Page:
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Archive of June 28, 2012

Catholic Voices equips laity to speak up in public debate

Washington D.C., Jun 28, 2012 (CNA/EWTN News) - Amid misrepresentations in the media and public square, a newly-formed U.S. lay Catholic group is working to communicate the Church's message in a way that is clear, positive and captivating.

“I think the role of the laity is to be engaged and knowledgeable and to show others the joyful, life-affirming nature of what the Church teaches,” said Kim Daniels, coordinator of Catholic Voices USA.

Daniels told CNA on June 26 that the organization seeks to offer “a new apologetics for the New Evangelization.”

She described Catholic Voices USA as a group of lay faithful who have come together to help the Church “make its case” in the public square.

The lay Catholics who comprise the organization “know and love the Church” and are able to speak about its teachings from their direct experience, she said.

In May, Catholic Voices held its first U.S. training session for lay Catholics, mobilizing them to “make the Catholic case” in debates, interviews and other public settings.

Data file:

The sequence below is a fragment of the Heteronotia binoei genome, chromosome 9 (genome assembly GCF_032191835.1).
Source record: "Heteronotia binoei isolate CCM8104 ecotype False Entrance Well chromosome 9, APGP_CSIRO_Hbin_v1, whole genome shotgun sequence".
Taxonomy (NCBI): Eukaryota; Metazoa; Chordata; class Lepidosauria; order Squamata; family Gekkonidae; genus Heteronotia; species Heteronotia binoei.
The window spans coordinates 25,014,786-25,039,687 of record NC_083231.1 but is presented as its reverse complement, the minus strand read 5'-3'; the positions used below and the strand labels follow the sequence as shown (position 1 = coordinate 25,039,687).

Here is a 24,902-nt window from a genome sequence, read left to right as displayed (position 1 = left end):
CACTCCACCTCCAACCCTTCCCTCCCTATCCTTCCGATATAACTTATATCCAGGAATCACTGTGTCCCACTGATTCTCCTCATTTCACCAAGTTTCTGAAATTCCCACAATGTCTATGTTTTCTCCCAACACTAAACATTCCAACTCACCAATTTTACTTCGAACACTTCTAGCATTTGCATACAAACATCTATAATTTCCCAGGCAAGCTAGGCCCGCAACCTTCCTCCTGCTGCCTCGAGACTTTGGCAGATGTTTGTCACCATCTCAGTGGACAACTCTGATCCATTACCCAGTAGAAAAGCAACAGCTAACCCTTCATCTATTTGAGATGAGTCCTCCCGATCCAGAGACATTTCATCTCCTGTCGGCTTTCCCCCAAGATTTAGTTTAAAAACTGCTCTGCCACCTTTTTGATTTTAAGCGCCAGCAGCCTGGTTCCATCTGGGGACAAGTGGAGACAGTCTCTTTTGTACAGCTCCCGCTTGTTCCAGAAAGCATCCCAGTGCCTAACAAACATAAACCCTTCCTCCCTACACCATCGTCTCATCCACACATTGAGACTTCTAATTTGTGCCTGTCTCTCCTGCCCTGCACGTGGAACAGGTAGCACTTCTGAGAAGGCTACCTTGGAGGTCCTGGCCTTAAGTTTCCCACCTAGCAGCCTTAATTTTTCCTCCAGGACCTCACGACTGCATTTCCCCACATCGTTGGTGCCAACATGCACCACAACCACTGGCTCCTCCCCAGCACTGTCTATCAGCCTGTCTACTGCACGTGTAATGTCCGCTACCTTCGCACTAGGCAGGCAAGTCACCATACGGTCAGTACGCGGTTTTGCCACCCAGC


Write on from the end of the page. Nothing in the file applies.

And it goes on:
Catholic Voices USA is based on the British model that was started by Jack Valero and Austen Ivereigh to carry out a similar mission in the U.K.

Daniels, who has a background as a religious liberty attorney, said that while the American group is still in its infancy, it has already “had a great deal of success.”

Members from the initial training class have published op-eds in secular newspapers, made television appearances and participated as speakers in local religious freedom events.

Such involvement is crucial now, during the “hour of the laity,” Daniels said. “We have been called by the Church to step forward.”

People often learn about Church teaching through the media, and misunderstandings continue to exist, she noted. Therefore, “we need to be engaged” and present the “positive case for Church teaching.”

Daniels emphasized the laity’s role in showing the joyful reality of Church teaching rather than the caricature that is often used to depict it.

This is carried out through one-on-one discussions in parishes, neighborhoods and families, as well as participation in public debate and discourse, she observed, adding that “obviously, prayer is central to any of these efforts.”

“My experience is that people are eminently encouraged when they see Catholics confident in their faith engage in the public square,” said Kathryn Lopez, editor-at-large of National Review Online, who is also a coordinator of Catholic Voices USA.